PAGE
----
• Central Air Conditioning
Multi-Unit Information
    Community Information
  • Self-Management
  • Pets Allowed
  • Cats OK, Dogs OK
  • Max Pet Weight:999
    Multi-Family Information
  • Bike Room/Bike Trails, Storage

Quote:Cordelia Loots-gollin, MSW, LCSW is a clinical social worker in Skokie, IL. The provider is a social worker who holds a master's or doctoral degree in social work from an accredited school of social work in addition to at least two years of post-master's supervised experience in a clinical setting. The social worker must be licensed, certified, or registered at the clinical level in the jurisdiction of practice. A clinical social worker provides direct services, including interventions focused on interpersonal interactions, intrapsychic dynamics, and life management issues. Clinical social work services are based on bio-psychosocial perspectives. Services consist of assessment, diagnosis, treatment (including psychotherapy and counseling), client-centered advocacy, consultation, evaluation, and prevention of mental illness, emotional, or behavioral disturbances. Cordelia Loots-gollin, MSW, LCSW NPI is 1043733181. The provider is registered as an individual entity type.

The NPPES NPI record indicates the provider is a female.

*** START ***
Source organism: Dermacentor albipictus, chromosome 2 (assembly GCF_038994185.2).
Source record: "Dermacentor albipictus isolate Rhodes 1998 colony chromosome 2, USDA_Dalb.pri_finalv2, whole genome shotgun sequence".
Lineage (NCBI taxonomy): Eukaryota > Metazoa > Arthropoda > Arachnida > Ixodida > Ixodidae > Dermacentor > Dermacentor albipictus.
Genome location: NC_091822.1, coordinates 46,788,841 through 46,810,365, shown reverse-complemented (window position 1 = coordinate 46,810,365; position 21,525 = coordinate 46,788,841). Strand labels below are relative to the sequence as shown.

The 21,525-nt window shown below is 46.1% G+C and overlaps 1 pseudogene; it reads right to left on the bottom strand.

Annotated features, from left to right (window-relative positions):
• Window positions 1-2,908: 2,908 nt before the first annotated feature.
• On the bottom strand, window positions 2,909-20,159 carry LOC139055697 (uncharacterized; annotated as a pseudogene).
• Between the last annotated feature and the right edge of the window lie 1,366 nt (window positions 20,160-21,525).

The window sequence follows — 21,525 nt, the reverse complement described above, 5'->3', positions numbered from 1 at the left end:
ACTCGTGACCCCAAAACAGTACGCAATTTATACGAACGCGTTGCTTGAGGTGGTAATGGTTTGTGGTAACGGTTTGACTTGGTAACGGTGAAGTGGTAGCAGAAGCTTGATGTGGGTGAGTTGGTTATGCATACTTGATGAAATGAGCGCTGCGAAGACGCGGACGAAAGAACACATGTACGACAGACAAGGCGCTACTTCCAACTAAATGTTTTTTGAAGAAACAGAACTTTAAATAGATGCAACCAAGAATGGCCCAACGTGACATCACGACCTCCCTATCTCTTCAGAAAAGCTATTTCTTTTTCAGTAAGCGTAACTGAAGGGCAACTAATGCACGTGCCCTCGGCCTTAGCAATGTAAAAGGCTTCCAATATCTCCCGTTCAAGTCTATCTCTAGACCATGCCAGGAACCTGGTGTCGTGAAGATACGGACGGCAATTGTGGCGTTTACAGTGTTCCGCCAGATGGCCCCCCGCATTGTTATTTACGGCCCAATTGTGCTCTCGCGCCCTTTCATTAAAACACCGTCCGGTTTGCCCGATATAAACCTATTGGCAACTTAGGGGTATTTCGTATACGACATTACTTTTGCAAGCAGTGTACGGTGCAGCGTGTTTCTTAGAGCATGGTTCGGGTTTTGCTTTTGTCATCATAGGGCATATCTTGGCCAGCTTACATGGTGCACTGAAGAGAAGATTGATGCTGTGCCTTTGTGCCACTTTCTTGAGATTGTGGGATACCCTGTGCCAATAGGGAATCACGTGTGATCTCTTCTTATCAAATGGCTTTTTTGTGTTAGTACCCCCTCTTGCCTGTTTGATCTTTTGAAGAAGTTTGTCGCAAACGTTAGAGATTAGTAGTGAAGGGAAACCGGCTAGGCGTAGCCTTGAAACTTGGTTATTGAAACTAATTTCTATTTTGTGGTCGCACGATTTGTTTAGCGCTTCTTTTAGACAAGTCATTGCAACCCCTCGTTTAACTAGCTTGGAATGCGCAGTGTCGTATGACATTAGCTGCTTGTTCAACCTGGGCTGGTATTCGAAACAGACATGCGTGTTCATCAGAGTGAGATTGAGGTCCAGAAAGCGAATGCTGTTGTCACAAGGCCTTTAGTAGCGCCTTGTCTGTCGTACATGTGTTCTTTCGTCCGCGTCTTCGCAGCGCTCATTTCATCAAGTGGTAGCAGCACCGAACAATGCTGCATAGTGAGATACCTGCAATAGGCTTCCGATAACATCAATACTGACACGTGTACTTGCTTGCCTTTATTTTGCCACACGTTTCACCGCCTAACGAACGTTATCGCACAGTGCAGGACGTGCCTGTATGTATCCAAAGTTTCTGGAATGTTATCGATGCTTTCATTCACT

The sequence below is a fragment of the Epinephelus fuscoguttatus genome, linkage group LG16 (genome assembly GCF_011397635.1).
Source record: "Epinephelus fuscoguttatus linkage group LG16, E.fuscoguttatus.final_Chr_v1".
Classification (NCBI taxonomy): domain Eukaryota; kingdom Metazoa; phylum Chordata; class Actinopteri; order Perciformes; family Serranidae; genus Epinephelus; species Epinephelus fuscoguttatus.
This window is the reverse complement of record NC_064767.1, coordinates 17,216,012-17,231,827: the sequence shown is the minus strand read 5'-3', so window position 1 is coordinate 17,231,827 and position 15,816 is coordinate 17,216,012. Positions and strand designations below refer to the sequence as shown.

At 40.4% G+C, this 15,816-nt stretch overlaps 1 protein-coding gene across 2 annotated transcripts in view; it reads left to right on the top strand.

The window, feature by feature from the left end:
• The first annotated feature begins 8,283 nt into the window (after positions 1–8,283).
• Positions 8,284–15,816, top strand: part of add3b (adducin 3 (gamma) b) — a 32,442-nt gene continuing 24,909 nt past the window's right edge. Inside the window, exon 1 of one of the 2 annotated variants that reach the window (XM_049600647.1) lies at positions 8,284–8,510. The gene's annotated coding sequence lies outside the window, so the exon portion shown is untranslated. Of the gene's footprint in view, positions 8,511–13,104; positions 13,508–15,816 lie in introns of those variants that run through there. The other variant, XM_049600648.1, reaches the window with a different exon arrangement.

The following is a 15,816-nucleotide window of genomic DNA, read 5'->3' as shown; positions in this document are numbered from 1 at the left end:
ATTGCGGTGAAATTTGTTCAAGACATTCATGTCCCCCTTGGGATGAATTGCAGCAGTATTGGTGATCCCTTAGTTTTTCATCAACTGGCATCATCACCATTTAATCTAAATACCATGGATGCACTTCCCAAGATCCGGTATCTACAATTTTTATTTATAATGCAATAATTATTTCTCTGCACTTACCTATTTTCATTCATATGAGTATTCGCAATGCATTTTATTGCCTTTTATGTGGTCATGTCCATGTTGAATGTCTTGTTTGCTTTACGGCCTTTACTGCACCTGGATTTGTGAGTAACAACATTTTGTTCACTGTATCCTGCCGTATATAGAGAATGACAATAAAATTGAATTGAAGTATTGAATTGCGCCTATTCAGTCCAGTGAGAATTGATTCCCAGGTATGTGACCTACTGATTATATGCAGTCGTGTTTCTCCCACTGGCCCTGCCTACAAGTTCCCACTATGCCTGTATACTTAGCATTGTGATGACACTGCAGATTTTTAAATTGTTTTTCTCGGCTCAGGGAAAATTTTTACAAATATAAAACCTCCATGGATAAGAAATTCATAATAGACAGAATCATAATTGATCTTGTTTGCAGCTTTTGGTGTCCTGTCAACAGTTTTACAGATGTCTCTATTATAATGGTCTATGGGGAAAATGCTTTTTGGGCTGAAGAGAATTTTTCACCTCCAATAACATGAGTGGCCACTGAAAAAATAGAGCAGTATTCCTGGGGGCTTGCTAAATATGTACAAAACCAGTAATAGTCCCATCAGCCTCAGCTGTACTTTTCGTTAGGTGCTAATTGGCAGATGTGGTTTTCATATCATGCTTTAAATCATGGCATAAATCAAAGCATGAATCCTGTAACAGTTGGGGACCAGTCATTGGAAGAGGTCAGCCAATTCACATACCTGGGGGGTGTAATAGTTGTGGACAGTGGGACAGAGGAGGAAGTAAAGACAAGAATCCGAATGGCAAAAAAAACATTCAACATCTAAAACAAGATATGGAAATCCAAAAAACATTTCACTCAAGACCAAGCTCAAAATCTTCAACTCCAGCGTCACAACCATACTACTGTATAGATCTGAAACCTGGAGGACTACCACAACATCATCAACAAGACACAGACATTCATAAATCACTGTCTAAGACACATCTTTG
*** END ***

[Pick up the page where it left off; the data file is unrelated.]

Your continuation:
The provider's business location address is:

8324 SKOKIE BLVD
SKOKIE, IL
ZIP 60077-545
Phone: (847) 933-0051
http://healthprovidersdata.com/hipaa/cod...n-msw-lcsw

Quote:CORDELIA R LOOTS-GOLLIN Chicago, IL 60613-2077
150015725 LICENSED SOCIAL WORKER ACTIVE 07/01/2015 11/12/2015 11/30/2017 N
149019295 LICENSED CLINICAL SOCIAL WORKER ACTIVE 04/13/2017 04/13/2017 11/30/2017 N
https://ilesonline.idfpr.illinois.gov/DF...ookup.aspx

So who or what is "Viraj Kamat"?  

[Image: virajkamat_Linkedin.jpg]

According to a LinkedIn profile, Viraj Kamat is a Management Consultant at A.T. Kearney in Chicago, and holds a PhD in Chemical and Biomolecular Engineering from the University of Pennsylvania.   Apparently this is a connection forged at Penn, as the Acknowledgments section of his dissertation confirms:

Quote:Melissa Myint has been a great friend and lab mate in numerous ways, from always being available to grab lunch to bringing some of [the] most delicious baked goods to lab.  I shall greatly miss your chocolate cupcakes. . . . Thanks to Vishal for always being there when needed. . . . I would like to especially thank Ankit Khambhati, Dr. Nimil Sood, Sarah Stapleton and Cordelia Loots-Gollin for being an amazing "Philly family".

Who could refuse Melissa's "chocolate cupcakes"?    
[Image: MelissaMyint01.jpg]